You’d imagine that even a hardened criminal might want to settle down after coming back home from a transportation sentence for theft. But William “Peppermint” Brown returned to England after serving 13 years down under, and the very next month committed two murders.

He went to the tollgate in Melton Mowbray, Leicestershire, shot and stabbed Edward Woodcock, 70, the gatekeeper, and cut the throat of the old man’s 10-year-old grandson James. Brown left his Australian pistol, of the type used by bush-rangers, in the tollhouse, a clue that led straight to him. Locals also remembered “Blinking Billy,” as he was known because of his constant blinking, hanging around the murder scene.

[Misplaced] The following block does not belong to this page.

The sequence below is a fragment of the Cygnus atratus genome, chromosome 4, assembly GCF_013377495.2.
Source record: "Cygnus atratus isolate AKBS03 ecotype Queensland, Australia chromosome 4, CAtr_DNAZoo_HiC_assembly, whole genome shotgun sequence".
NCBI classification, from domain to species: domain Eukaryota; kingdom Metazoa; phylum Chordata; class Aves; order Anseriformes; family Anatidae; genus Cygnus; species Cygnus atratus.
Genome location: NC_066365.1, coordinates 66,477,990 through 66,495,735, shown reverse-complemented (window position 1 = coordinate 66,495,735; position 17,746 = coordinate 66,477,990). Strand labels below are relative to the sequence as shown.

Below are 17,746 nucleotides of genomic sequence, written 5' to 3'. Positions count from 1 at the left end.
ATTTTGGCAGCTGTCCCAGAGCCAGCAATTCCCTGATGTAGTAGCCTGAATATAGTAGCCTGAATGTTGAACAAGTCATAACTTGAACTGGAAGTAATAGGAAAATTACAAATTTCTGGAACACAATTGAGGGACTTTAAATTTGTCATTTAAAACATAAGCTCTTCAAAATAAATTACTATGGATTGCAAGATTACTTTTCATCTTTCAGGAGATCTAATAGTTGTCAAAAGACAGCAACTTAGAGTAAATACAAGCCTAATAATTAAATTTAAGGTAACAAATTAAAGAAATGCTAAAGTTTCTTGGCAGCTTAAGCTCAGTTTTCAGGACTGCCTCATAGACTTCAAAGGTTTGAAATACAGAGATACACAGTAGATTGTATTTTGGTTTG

Robbery might have been the motive, although some said that he was attempting to get his revenge on society for sending him to Australia.

On Friday, July 25th, 1856, a crowd of 25,000 went to watch Blinking Billy hanged outside Leicester Prison, the last public execution to be held there.